The Monotheistic God Of Christianity, Judaism, And Islam

Submitted By aoife983
Words: 2358
Pages: 10

The Problem of Evil In the philosophy of religion, the monotheistic God of Christianity, Judaism, and Islam assumes the divine qualities of omnipotence, omniscience, and omnibenevolence. However, the problem of evil provides a challenge to the existence of a loving God in the classic theism of the Abrahamic religions. There are two types of evil that exist in the world, moral evil and natural evil. Moral evil is the result of human immorality, such as crime, cruelty, discrimination, genocide, slavery, and other injustices, while natural evil can be defined as the suffering caused by the natural processes of the world (hurricanes, tornadoes, earthquakes, volcanic eruptions, and other natural disasters). How could an all-knowing, all-powerful, and benevolent God allow the existence of suffering? It is argued that if God is omnipotent, He should be able to stop evil from occurring. If God is all-loving, He would not allow evil and suffering to exist. Since evil does occur, God may be either all-loving or omnipotent or God may be neither all-loving nor omnipotent. If such an assumption is true, then the existence of evil is contradictory to the existence of God. John Hick attempts to provide a solution to the problem of evil and reconcile the idea of divine providence and human suffering. I will argue why I believe the premise of his theodicy is wrong.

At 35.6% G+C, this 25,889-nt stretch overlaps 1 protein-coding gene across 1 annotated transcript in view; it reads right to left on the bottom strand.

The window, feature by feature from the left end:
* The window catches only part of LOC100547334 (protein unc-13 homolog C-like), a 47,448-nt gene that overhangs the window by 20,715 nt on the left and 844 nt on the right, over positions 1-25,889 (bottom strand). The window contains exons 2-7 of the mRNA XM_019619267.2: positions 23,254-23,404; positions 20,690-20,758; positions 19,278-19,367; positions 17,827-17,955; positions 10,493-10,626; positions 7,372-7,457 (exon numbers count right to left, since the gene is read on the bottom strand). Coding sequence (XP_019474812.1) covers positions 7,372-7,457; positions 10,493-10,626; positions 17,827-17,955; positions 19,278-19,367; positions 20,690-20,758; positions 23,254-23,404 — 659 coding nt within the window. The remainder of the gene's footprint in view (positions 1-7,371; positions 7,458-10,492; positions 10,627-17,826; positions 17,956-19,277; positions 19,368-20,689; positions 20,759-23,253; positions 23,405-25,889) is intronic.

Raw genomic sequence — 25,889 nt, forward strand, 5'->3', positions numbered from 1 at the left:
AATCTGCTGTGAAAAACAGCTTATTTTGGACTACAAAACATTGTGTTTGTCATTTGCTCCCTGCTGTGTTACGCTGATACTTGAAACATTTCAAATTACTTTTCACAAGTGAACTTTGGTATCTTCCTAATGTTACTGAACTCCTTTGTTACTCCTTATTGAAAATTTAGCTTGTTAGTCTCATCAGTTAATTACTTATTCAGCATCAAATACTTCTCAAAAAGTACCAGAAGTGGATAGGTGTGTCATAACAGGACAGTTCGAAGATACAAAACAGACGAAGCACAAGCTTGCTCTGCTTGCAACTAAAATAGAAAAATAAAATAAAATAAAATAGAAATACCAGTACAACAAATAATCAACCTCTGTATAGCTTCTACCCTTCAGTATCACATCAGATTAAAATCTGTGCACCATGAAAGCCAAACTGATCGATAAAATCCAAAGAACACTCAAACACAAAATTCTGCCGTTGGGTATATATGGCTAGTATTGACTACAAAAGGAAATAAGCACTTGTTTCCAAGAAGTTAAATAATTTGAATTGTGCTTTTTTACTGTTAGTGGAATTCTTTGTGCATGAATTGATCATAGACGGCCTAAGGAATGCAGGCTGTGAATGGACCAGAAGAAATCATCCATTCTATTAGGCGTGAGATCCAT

John Hick offers the soul-making defense as the justification of the existence of both evil and an all-loving, all-powerful, and all-knowing God. He rejects the Augustinian theodicy that the presence of evil in the world is the result of humanity’s fall from a pristine, idyllic state of paradise. Instead, he developed his soul-making defense on the principles of Irenaean theodicy, which proposes that humans were not made perfect and must undergo a soul-making process to develop virtuous behavior and moral maturity. Hick believes humans were born morally and spiritually deficient and must go through the soul-making process to possess the likeness of God. Men were created in the image of God, but not in his likeness, such as possessing the characteristics of compassion, kindness, love, etc. In order for human beings to attain the likeness of God, they need to develop a moral character. As a result, Hick views the world as a necessity for the development of human beings into spiritually and morally mature individuals. He states that God allows suffering and evil in the world to enable the personal growth of humanity. The presence of evil provides the necessary environment needed for the development and progression of humanity into a moral society. John Hick uses the analogy of a parent and child relationship to support his soul-making defense. The production of a well-rounded and virtuous child through parental guidance is a dual process. He compares the first part of the process, the conception and birth of the child, to the creation of man. The second part involves teaching the child moral values, such as the difference between right and wrong. It is the parents’ responsibility to teach the child to avoid the temptations of immoral actions and live a virtuous life. On a grander scale, God wants His children to become spiritually and morally mature. The existence of evil creates the necessary conditions needed to nurture humans; thus, God allows evil to occur in the world. John Hick does imagine a world constructed as a paradise where pain, suffering, and all forms of evil are eliminated. The consequences of living in such a world would be a society deficient of moral values and characteristics. If moral evil was still allowed, but the suffering and pain resulting from these evils were abolished, then no one could ever be injured. Bullets, knives, fists, and other means of inflicting pain would never be able pierce, bruise, or harm human flesh. When a robbery occurs, the victim’s stolen items will miraculously reappear as if it was never stolen. Fraud, embellishment,